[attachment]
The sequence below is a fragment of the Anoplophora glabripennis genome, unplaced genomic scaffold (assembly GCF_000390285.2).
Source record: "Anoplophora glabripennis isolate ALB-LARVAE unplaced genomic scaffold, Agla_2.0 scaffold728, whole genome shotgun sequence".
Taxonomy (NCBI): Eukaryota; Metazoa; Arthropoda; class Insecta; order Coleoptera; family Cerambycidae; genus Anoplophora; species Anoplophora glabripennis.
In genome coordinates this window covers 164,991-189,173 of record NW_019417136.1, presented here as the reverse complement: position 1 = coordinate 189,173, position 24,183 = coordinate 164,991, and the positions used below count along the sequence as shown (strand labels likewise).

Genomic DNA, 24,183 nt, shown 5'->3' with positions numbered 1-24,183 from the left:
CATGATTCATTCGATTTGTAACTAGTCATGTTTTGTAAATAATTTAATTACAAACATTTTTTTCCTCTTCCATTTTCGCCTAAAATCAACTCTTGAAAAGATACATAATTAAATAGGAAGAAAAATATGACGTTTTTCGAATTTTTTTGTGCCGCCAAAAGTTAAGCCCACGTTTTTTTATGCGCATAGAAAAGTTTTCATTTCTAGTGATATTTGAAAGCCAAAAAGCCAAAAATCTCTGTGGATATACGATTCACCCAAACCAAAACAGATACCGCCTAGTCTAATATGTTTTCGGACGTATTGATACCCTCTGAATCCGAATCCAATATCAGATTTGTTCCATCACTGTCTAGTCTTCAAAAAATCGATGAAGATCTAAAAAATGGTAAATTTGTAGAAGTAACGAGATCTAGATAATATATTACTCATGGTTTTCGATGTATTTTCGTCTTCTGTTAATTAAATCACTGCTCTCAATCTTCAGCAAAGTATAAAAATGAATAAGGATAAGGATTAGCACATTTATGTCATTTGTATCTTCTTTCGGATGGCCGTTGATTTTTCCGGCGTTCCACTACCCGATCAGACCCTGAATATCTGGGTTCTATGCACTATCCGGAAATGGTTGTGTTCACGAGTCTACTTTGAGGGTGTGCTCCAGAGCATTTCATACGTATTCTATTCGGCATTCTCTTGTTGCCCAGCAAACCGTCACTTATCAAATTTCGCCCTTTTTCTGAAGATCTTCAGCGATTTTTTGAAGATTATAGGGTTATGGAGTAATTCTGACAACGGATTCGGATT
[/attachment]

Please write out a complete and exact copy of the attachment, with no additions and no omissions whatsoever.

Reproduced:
The sequence below is a fragment of the Anoplophora glabripennis genome, unplaced genomic scaffold (assembly GCF_000390285.2).
Source record: "Anoplophora glabripennis isolate ALB-LARVAE unplaced genomic scaffold, Agla_2.0 scaffold728, whole genome shotgun sequence".
Taxonomy (NCBI): Eukaryota; Metazoa; Arthropoda; class Insecta; order Coleoptera; family Cerambycidae; genus Anoplophora; species Anoplophora glabripennis.
In genome coordinates this window covers 164,991-189,173 of record NW_019417136.1, presented here as the reverse complement: position 1 = coordinate 189,173, position 24,183 = coordinate 164,991, and the positions used below count along the sequence as shown (strand labels likewise).

Genomic DNA, 24,183 nt, shown 5'->3' with positions numbered 1-24,183 from the left:
CATGATTCATTCGATTTGTAACTAGTCATGTTTTGTAAATAATTTAATTACAAACATTTTTTTCCTCTTCCATTTTCGCCTAAAATCAACTCTTGAAAAGATACATAATTAAATAGGAAGAAAAATATGACGTTTTTCGAATTTTTTTGTGCCGCCAAAAGTTAAGCCCACGTTTTTTTATGCGCATAGAAAAGTTTTCATTTCTAGTGATATTTGAAAGCCAAAAAGCCAAAAATCTCTGTGGATATACGATTCACCCAAACCAAAACAGATACCGCCTAGTCTAATATGTTTTCGGACGTATTGATACCCTCTGAATCCGAATCCAATATCAGATTTGTTCCATCACTGTCTAGTCTTCAAAAAATCGATGAAGATCTAAAAAATGGTAAATTTGTAGAAGTAACGAGATCTAGATAATATATTACTCATGGTTTTCGATGTATTTTCGTCTTCTGTTAATTAAATCACTGCTCTCAATCTTCAGCAAAGTATAAAAATGAATAAGGATAAGGATTAGCACATTTATGTCATTTGTATCTTCTTTCGGATGGCCGTTGATTTTTCCGGCGTTCCACTACCCGATCAGACCCTGAATATCTGGGTTCTATGCACTATCCGGAAATGGTTGTGTTCACGAGTCTACTTTGAGGGTGTGCTCCAGAGCATTTCATACGTATTCTATTCGGCATTCTCTTGTTGCCCAGCAAACCGTCACTTATCAAATTTCGCCCTTTTTCTGAAGATCTTCAGCGATTTTTTGAAGATTATAGGGTTATGGAGTAATTCTGACAACGGATTCGGATT